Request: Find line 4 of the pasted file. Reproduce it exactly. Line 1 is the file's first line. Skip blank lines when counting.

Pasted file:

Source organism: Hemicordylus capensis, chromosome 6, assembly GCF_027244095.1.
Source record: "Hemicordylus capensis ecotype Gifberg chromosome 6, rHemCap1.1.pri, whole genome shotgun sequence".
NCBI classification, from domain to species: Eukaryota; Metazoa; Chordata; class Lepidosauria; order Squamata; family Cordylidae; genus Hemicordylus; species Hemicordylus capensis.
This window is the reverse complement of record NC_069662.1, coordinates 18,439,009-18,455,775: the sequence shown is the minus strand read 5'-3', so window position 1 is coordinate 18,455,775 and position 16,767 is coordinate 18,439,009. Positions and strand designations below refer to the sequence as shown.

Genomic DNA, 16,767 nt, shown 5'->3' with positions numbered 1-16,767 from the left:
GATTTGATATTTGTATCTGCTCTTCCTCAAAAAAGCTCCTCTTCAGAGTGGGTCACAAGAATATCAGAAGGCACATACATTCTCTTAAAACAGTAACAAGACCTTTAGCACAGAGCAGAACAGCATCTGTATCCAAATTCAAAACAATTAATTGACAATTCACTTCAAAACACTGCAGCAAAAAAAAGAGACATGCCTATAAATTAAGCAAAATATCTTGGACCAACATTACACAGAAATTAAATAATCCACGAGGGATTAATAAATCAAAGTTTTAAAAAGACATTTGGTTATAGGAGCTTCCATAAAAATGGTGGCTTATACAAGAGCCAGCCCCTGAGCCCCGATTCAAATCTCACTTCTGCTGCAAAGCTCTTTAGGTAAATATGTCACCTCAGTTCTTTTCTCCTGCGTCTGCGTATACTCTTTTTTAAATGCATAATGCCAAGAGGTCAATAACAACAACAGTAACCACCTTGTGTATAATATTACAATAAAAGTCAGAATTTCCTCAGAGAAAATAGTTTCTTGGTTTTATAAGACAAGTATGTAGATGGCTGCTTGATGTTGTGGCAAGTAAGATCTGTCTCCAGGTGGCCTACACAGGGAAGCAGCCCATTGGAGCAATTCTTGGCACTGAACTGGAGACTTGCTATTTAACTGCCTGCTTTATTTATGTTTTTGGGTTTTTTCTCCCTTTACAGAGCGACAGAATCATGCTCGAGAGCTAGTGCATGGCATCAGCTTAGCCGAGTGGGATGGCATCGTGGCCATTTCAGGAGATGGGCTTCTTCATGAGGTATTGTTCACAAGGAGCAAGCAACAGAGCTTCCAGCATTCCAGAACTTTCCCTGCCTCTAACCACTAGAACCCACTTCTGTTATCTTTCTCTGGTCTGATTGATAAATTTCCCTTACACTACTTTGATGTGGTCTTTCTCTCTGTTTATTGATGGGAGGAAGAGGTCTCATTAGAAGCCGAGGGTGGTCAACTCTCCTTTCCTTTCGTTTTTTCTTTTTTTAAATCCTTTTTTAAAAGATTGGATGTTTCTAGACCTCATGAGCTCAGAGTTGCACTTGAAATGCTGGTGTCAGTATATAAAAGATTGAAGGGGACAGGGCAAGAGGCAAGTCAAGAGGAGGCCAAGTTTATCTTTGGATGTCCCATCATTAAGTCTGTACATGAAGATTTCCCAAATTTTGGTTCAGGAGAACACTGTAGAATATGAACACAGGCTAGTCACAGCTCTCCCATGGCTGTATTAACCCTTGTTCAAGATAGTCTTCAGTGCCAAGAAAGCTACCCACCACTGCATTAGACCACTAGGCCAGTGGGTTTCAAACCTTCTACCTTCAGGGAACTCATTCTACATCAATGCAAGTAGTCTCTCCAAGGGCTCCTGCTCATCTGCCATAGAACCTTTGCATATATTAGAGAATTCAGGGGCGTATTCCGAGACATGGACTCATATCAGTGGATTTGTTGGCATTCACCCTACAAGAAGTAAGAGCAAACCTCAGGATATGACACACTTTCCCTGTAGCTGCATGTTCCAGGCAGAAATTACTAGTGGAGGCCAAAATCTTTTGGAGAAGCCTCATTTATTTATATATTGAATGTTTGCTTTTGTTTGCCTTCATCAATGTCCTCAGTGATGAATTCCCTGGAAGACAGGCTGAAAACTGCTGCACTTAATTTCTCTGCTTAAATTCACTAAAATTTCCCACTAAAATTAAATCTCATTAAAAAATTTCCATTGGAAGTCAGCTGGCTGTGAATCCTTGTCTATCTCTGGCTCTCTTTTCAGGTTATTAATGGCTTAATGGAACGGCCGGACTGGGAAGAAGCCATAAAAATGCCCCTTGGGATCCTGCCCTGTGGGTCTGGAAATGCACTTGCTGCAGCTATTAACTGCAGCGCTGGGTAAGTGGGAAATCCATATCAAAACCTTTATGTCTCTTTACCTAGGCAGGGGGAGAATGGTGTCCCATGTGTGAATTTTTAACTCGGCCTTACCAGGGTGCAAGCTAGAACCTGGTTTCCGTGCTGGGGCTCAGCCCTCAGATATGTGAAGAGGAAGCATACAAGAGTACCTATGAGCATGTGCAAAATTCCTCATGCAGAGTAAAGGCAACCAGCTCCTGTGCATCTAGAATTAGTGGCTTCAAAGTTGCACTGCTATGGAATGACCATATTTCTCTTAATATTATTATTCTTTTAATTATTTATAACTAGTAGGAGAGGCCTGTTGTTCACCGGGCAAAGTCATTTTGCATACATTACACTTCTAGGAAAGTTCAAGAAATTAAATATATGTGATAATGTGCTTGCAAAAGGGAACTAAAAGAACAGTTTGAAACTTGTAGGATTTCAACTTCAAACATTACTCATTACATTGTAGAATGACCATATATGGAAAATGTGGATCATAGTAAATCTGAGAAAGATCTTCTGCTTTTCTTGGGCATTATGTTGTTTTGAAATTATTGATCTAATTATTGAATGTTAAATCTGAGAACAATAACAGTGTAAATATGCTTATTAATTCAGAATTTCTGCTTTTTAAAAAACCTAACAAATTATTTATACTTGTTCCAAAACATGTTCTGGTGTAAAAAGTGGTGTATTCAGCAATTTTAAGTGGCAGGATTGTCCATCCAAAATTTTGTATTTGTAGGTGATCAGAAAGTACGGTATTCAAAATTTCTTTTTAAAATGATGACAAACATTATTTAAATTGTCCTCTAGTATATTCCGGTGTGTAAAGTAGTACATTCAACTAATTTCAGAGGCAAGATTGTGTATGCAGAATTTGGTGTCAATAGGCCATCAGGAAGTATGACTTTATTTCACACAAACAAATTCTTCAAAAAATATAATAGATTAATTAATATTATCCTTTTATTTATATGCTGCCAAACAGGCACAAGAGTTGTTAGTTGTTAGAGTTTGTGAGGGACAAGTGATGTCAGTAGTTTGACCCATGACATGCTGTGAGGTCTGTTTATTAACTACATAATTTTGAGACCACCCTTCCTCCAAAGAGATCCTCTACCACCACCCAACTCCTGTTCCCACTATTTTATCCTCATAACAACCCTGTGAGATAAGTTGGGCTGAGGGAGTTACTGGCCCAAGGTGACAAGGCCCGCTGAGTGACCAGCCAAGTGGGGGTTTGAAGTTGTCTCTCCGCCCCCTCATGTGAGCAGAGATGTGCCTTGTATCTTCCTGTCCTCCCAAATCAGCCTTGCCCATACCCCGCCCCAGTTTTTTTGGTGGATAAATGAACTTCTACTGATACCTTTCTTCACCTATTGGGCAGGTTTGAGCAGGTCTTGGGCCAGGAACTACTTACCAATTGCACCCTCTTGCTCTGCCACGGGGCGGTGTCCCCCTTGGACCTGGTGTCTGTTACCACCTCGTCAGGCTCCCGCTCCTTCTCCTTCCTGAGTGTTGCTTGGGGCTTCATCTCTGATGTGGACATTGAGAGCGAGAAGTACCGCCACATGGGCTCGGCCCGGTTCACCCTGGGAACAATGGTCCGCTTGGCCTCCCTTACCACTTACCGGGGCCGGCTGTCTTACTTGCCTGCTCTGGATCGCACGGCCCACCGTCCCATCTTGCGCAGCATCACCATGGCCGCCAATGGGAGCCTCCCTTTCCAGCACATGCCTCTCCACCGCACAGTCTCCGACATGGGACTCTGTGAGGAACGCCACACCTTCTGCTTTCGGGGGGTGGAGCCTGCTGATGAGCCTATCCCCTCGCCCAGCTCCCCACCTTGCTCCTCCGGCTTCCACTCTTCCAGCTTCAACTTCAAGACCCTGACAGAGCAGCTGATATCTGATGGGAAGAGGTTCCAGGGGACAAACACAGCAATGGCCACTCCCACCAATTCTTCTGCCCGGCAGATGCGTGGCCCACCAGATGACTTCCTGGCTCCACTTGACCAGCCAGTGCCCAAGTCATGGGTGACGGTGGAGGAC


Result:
This window is the reverse complement of record NC_069662.1, coordinates 18,439,009-18,455,775: the sequence shown is the minus strand read 5'-3', so window position 1 is coordinate 18,455,775 and position 16,767 is coordinate 18,439,009. Positions and strand designations below refer to the sequence as shown.